They’re a small but influential group that purport to save women from sex work yet they propagate the stigma and shame that harms and kills sex workers. They promote the harmful Swedish Model of criminalisation that got such a bad reputation they had to rebrand it as the Nordic Model. They are to sex work as the Australian Christian Lobby is to marriage equality. Totally and ideologically opposed without care for the harm their words and policies have on the lives of others.

In their campaigning they purport to care about survivors, women (and only women) who regret their experiences of sex work. Undoubtedly there are people who regret sex work. It’s not for everyone, but should their experiences be the basis of legislation for all?

There are women who regret their abortions. The anti-abortion lobby loves to spread stories of abortion regret. It feeds their desire to ban abortion everywhere. However most adults recognise abortion is not for everyone and while there are people who regret their abortion experience we don’t legislate abortion based solely on those experiences.

If you use a survivor’s regret to campaign the abolition of sex work in the same way others use abortion regret to campaign the abolition of abortion, you’re anti-choice, anti-autonomy, and in my opinion you’re not a feminist.

The Emily McPherson Building on Russell Street is diagonally opposite Trades Hall where on December 17 last year the Australian Sex Party’s Fiona Patten was joined by Victoria’s Equality Minister Martin Foley, Inner South Community Health CEO Damien Ferrie and sex worker Jane Green at Trades Hall to launch the campaign to Decriminalise Sex Work in Victoria.

Currently sex work in Victoria is regulated by the Sex Work Act 1994 and Sex Work Regulations 2006. It’s created a two tiered system where sex workers face barriers to reporting violence and are subject to discrimination.

Decriminalisation is the legal framework that sex workers and sex worker community-based groups recommend. It has demonstrated benefits in health outcomes with lower transmission rates of STIs, and lessens the opportunities for corruption. It has worked in New South Wales and it is acknowledged as best practice by the UN, the WHO and Amnesty International.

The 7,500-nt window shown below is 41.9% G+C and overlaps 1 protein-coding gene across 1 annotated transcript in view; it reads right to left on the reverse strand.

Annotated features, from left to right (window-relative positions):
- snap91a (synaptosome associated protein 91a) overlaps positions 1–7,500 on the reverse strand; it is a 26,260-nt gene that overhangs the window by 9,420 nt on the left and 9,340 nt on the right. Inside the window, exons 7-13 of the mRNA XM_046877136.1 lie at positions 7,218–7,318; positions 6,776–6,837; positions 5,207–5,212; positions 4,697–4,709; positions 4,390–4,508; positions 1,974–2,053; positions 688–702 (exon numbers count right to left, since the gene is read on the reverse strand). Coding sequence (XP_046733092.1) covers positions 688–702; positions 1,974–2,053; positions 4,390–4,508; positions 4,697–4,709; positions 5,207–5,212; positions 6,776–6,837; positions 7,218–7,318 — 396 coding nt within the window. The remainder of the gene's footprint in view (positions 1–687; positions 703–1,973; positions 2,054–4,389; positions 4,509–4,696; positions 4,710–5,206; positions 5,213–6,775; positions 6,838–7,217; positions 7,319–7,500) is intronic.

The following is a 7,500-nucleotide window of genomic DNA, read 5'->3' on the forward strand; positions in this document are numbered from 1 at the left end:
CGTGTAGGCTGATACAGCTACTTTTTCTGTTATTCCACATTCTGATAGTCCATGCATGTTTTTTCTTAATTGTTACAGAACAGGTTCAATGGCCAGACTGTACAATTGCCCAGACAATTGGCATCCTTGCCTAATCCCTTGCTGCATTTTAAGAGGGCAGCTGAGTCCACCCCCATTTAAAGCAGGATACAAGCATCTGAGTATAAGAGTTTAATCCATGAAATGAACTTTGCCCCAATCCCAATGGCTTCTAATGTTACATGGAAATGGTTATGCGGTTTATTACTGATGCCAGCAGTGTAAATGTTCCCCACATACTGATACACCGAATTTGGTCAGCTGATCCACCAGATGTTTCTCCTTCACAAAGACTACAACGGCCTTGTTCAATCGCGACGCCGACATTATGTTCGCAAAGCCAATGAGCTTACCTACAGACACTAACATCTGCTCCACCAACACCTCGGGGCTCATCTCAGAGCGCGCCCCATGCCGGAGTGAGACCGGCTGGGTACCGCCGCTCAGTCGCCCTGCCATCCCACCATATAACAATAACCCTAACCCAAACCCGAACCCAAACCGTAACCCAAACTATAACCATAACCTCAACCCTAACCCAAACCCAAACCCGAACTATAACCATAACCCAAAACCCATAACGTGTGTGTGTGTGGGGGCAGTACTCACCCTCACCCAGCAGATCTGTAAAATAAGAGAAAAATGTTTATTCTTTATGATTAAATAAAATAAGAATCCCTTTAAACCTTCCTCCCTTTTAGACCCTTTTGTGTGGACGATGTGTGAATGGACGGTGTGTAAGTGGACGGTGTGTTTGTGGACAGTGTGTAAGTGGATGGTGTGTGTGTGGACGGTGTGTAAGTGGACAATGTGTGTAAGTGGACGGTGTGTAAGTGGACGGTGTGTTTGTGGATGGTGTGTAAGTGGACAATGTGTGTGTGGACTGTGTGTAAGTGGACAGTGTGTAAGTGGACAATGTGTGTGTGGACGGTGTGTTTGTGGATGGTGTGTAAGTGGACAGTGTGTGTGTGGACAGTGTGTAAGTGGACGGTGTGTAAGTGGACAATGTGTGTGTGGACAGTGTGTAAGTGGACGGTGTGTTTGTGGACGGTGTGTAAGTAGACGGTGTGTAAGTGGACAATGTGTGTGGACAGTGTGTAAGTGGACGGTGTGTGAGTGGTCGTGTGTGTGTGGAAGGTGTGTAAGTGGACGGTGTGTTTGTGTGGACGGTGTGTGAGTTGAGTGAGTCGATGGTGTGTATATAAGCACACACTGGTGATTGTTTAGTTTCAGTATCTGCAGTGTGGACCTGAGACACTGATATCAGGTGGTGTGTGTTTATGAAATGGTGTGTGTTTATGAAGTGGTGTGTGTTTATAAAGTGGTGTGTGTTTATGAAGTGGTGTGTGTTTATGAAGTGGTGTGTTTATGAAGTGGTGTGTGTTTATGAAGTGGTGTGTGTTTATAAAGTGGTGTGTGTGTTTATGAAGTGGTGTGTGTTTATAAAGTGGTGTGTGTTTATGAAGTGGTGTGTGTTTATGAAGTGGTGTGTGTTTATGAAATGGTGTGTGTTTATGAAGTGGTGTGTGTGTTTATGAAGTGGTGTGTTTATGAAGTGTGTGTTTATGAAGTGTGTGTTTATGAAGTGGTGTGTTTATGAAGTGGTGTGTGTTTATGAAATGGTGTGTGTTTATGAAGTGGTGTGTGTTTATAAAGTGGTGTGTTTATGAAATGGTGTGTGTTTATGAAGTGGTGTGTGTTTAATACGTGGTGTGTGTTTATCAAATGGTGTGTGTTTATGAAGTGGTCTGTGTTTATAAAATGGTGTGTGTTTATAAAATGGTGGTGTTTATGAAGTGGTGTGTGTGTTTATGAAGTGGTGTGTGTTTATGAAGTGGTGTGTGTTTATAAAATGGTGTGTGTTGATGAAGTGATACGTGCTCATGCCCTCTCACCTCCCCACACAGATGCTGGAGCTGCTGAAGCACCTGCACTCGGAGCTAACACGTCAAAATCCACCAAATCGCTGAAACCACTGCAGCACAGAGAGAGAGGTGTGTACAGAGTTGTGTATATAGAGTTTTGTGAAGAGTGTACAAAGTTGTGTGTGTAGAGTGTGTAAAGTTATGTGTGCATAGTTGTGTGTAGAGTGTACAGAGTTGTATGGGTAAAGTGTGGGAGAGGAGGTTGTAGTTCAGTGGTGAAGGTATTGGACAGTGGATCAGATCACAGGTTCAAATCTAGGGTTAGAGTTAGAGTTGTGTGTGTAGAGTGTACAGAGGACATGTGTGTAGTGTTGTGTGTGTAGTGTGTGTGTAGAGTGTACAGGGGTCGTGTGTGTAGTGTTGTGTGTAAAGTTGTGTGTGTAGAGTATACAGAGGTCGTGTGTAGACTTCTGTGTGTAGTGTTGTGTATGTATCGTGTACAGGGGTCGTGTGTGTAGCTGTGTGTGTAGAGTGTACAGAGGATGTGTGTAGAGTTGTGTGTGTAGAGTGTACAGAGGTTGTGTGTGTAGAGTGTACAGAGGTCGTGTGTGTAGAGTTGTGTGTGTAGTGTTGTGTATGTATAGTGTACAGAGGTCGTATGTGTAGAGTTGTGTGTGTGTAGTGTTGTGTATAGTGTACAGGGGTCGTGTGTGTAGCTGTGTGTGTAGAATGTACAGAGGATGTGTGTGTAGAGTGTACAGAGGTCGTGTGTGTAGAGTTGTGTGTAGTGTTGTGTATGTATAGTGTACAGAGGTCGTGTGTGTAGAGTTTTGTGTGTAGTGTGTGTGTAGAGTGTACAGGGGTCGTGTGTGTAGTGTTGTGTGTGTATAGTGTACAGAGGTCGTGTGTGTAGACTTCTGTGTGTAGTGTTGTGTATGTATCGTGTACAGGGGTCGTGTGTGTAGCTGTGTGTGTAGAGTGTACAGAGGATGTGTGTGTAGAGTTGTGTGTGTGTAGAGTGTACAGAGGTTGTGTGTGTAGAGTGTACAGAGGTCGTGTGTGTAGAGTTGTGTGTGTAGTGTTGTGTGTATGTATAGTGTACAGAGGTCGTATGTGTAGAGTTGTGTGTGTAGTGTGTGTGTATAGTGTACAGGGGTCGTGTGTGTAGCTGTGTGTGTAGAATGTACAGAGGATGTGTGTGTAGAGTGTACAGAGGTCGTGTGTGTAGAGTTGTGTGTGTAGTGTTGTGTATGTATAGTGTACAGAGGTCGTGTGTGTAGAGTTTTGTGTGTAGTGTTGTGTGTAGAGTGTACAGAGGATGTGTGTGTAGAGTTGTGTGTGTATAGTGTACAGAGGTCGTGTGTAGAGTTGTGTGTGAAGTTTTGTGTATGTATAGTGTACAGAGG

Sex workers have voices and they are using them. They are speaking against those who presume to use the experiences of survivors to endanger their lives. They are campaigning against the Swedish Model and in favour of decriminalisation.

This weekend be an ally.
Follow @VixenCollective and the hashtags #sexwork and #RMIT2016 on Twitter for updates
Listen to sex workers, support sex workers and help us save lives.

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When the words come… scattered

The days when words don’t come easily are growing in number.

I find myself unable to express myself far too often, whether in the public sphere arguing for the rights of others or in private as I try to express my affection.

This scares me.

Sometimes my mind is jumbled and I struggle for clarity, and other times my mind is a void where no words are to be found.

Should I blame this on age, on my advancing middle age? Should I blame this on the increasingly complicated demands of modern life? Should I accept my limitations and realise that despite years of feeling above average, I am just average?

Or should I be kind to myself and let the words come to me when they come to me?

I began this mental amble intending a poem, a reflection of sorts. It has no purpose but to allow my mind to wander. This amble has become a ramble and perhaps I should end it now.

Until next time, when the words come.

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And if you believe that, I have a bridge to sell you

For sale to the gullible

Since the 2013 Federal Election a number of people in the political establishment have been claiming that minor parties have been gaming the system to get elected.

However the evidence simply does not support this claim. Read more…

Prague Astronomical Clock Google Doodle

Google Doodle Prague ClockToday’s Google Doodle is another delight, celebrating the 605th Anniversary of Prague’s famous astronomical clock.
It brings back memories of my Prague visit, as I’m sure it does for many others.